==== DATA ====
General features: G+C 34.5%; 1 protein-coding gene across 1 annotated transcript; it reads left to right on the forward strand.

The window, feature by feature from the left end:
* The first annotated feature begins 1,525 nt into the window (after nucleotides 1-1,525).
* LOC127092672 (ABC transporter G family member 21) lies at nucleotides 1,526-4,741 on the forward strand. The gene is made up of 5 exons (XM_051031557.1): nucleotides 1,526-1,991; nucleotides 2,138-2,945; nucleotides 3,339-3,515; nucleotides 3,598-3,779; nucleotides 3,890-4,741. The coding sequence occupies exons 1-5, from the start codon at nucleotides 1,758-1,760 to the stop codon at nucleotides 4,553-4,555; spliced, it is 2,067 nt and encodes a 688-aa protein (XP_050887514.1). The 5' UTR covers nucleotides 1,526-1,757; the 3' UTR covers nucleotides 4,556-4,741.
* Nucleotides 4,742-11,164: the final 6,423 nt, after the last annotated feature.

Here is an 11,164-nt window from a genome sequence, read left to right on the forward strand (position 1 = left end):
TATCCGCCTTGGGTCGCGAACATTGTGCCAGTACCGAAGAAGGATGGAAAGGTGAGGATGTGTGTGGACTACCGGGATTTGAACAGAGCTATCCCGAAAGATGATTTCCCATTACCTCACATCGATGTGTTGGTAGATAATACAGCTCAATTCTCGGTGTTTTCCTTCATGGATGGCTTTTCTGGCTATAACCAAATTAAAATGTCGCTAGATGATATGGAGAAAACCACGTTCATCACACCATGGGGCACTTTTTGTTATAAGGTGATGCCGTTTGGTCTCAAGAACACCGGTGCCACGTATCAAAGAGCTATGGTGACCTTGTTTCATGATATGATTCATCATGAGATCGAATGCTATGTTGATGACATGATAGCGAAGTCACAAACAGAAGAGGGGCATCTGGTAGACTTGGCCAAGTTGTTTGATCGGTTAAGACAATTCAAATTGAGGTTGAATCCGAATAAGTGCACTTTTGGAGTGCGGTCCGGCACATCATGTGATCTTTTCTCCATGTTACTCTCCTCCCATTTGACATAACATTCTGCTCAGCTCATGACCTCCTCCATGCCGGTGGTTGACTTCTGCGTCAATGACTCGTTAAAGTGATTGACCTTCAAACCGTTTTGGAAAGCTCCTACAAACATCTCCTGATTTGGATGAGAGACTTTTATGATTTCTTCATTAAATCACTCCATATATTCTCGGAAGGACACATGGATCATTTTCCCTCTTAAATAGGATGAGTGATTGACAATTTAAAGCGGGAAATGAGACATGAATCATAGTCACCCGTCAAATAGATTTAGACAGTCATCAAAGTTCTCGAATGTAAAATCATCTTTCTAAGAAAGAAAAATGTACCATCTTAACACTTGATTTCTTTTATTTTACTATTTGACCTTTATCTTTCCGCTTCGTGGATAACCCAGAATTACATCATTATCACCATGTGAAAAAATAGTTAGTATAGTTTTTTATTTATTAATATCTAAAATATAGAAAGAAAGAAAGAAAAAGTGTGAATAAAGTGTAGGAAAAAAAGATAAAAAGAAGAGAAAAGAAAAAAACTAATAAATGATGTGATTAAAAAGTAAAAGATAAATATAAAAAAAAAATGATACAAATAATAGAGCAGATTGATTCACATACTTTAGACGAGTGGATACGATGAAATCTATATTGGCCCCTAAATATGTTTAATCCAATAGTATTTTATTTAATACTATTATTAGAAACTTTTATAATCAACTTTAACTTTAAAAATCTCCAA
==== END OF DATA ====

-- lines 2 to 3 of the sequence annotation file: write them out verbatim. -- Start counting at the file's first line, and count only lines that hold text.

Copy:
The window, feature by feature from the left end:
* The first annotated feature begins 1,525 nt into the window (after nucleotides 1-1,525).